October 5, 2018
The Continuing Success of Medicare Advantage
It can sometimes feel like every new public policy endeavor ends up tangled in unintended negative consequences. Reporters and analysts have fallen over themselves detailing how well-intentioned policy making has caused innumerable problems. Just two weeks ago the Weekly Checkup considered how Medicaid “best price” tripped up charity care, resulting in the creation of the 340B program, which itself had become ensnared in myriad policy problems. It might be encouraging, then, to turn to examples of public policy that have turned out well.
Two examples of highly successful legislative initiatives are the Medicare Advantage (MA) and Medicare Part D programs. These efforts leverage private market competition to provide America’s seniors with better care and better value, and they have been extraordinarily successful for years.
The MA program is noteworthy this week, as the Centers for Medicare and Medicaid Services (CMS) recently announced details about the 2019 plan year. Next year, MA enrollees will see an average monthly premium of $28, down about 6 percent from this year. That drop shouldn’t surprise you—MA premiums have been trending slightly downward for a couple of years—but it might because observers seem constantly to underestimate the power of competition to control costs. CMS also reports that the number of insurance plans offered through MA will increase by roughly 600. Over 91 percent of Medicare beneficiaries will have 10 or more MA plans to chose from if they elect to enroll in the program—up from 86 percent this year.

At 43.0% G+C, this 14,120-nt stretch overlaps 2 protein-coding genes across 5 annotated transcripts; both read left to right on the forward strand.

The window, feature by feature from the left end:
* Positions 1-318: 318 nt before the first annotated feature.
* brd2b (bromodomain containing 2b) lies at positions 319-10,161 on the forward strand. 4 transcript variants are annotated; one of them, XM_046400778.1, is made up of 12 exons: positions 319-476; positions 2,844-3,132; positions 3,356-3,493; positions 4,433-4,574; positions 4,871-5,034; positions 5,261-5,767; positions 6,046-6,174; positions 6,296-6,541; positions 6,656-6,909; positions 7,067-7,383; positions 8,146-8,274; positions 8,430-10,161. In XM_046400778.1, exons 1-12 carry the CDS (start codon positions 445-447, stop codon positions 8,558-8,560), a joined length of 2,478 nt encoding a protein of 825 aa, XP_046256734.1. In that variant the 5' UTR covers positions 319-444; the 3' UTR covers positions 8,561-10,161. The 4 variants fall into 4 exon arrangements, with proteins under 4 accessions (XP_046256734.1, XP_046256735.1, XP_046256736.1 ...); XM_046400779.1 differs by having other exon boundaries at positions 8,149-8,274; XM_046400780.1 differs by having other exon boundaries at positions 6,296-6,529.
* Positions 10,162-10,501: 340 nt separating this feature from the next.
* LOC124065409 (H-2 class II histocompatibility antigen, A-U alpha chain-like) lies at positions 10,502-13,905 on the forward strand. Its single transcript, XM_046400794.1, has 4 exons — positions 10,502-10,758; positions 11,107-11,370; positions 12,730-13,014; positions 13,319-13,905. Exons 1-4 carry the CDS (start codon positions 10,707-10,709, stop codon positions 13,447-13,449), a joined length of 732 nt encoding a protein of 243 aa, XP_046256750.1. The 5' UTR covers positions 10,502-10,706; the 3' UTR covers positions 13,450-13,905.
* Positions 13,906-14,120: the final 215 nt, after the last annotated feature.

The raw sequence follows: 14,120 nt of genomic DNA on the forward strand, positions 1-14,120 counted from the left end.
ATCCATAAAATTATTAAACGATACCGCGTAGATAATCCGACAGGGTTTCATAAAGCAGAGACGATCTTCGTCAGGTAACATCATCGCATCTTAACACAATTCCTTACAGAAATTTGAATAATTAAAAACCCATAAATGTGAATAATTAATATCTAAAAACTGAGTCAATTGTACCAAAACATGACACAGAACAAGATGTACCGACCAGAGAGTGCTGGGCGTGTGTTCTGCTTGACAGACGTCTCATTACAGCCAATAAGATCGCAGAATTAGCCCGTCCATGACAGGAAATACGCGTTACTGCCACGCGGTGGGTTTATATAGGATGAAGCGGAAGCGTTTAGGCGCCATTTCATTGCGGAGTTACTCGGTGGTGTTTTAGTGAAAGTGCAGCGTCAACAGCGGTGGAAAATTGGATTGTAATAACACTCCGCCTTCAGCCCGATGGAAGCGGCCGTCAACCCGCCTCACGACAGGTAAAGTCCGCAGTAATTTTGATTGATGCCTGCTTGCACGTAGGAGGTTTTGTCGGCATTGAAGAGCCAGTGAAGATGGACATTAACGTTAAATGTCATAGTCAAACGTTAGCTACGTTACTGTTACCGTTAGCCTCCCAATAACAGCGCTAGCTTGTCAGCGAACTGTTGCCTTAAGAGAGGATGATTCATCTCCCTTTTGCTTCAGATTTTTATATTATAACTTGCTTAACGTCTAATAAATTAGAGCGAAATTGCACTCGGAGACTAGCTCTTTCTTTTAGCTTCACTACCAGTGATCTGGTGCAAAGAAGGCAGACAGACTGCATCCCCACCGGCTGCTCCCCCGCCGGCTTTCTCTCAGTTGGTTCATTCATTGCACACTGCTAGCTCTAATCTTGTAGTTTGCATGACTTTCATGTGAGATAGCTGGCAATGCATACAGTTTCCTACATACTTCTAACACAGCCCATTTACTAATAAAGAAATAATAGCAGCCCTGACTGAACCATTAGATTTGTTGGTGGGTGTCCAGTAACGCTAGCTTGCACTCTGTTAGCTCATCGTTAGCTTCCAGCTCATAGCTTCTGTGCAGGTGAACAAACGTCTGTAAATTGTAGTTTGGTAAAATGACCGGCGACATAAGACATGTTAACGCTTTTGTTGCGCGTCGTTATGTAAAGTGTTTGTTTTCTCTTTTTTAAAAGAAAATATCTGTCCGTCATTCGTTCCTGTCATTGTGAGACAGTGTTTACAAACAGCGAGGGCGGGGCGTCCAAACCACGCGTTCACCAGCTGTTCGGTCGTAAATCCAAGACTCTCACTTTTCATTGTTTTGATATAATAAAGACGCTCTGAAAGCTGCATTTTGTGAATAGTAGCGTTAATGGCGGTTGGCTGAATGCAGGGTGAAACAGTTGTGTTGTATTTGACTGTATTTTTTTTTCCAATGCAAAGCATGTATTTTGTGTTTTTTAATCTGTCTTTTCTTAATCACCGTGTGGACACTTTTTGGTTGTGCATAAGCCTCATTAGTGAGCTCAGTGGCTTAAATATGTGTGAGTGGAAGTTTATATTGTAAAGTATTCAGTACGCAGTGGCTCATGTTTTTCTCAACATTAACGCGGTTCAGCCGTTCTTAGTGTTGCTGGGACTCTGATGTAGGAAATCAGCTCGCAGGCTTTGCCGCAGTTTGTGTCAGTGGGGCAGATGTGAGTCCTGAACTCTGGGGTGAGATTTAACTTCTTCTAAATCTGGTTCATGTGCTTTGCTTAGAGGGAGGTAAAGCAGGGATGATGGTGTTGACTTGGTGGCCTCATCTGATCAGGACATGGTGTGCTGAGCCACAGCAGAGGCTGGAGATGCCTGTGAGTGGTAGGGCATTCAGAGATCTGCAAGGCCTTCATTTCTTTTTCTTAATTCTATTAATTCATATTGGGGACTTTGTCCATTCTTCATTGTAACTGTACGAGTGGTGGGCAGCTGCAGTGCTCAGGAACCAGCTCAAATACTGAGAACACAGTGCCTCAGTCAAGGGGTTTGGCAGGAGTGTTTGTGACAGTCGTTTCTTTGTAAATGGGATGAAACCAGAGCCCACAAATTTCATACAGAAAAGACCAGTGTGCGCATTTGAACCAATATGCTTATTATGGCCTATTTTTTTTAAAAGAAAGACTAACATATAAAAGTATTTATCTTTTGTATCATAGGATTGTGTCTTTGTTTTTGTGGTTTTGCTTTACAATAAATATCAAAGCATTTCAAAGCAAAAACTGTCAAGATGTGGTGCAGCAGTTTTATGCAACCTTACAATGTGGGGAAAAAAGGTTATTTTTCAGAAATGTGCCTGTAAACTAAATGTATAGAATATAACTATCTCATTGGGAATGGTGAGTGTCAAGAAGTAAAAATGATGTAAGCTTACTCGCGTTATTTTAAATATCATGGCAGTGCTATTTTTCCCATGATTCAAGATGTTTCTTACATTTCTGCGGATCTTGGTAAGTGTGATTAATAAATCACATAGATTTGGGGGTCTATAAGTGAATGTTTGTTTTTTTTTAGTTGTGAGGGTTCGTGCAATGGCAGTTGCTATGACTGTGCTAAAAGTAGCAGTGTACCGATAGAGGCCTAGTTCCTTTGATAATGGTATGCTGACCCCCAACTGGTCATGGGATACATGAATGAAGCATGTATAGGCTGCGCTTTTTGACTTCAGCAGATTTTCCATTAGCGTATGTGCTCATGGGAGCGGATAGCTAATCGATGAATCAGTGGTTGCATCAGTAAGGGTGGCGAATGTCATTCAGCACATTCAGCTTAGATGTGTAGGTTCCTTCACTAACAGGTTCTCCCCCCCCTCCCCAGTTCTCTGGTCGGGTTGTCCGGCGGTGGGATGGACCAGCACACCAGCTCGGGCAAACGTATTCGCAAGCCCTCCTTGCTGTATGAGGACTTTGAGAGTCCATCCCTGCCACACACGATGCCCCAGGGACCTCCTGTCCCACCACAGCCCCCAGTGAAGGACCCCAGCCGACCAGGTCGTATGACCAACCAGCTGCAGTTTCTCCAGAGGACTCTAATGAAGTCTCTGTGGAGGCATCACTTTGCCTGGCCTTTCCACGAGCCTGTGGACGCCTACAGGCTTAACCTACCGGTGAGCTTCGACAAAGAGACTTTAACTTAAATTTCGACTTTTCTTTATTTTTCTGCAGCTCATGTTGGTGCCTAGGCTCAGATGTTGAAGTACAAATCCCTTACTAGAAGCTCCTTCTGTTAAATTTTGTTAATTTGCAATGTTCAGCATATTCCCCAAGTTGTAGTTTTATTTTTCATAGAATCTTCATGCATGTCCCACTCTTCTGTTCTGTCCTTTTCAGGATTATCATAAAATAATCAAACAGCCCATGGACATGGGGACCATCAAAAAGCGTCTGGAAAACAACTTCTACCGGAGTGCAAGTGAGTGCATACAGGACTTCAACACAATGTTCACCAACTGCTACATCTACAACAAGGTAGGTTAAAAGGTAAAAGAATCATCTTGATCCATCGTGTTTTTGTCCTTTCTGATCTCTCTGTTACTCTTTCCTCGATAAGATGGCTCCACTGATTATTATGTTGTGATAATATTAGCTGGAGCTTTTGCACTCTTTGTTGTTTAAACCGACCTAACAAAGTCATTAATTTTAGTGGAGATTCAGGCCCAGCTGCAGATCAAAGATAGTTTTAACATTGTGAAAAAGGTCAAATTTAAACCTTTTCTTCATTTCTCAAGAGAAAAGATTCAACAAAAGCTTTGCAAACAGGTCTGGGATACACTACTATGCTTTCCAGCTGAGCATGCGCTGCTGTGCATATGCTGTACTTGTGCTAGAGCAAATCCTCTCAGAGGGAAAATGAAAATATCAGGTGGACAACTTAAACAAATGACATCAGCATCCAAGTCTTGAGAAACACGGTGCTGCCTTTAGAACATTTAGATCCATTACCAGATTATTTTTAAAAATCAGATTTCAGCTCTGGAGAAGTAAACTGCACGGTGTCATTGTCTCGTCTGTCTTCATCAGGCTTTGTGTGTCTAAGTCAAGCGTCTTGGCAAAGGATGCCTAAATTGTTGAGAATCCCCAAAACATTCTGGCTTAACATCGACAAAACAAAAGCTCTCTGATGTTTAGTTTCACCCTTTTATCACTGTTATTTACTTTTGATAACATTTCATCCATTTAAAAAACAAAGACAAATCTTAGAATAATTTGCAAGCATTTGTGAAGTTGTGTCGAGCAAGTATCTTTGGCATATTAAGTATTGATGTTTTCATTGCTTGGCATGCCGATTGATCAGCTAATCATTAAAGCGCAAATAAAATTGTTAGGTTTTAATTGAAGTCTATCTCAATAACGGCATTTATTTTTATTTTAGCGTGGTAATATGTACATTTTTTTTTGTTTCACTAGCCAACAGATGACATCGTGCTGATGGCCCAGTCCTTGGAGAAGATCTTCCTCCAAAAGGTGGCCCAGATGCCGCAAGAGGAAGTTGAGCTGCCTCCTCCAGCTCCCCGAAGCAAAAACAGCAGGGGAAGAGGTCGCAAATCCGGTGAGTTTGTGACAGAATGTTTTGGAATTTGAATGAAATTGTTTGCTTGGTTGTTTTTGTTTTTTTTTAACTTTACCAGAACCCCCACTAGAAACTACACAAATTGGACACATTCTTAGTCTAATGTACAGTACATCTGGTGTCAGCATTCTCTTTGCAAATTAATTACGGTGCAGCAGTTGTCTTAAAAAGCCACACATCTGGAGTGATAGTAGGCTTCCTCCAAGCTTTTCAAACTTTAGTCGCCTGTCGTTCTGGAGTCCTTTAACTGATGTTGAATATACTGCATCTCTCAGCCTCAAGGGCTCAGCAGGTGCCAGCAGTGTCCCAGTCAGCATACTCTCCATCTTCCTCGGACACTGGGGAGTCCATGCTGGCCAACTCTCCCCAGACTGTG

Even more important, plan sponsors will have new flexibility to offer beneficiaries a broader range of services thanks to rulemaking earlier this year by the Trump Administration. Prior to the 2019 plan year, federal law limited insurers’ freedom to offer unique benefits tailored to the specific needs of beneficiaries. These “uniformity rules” meant that each individual enrolled in a plan had to be given the same benefits at the same cost. Starting in 2019, plans will be able to alter benefits and cost-sharing within a plan to encourage use of the most appropriate services for individuals based on their specific medical conditions. For example, diabetic patients may be offered reduced cost-sharing for visits to the endocrinologist and coverage of additional foot exams. You can read more about the administration’s Medicare rulemaking in this piece by AAF’s Tara O’Neill Hayes.
It shouldn’t be surprising that competition works, or that the programs that are most successful and popular with beneficiaries are the ones that seek to leverage that competition. Nor should it be surprising that enrollment in MA continues to grow (projected to increase by 11.5 percent over 2018) as the administration provides plan sponsors with even more flexibility to meet the needs of their beneficiaries and to compete for new enrollees.
Tara O’Neill Hayes, Deputy Director of Health Care Policy
The Medicare Advantage program continues to enroll a growing share of Medicare beneficiaries. In 2019, it is estimated that nearly 37 percent of beneficiaries will choose to enroll in a privately managed Medicare plan, up from less than 25 percent in 2010. This increase is not surprising, given that premiums have remained relatively flat for years and in 2019 will decline for the fourth straight year. Further, 91 percent of seniors will have 10 or more MA plans from which to choose.
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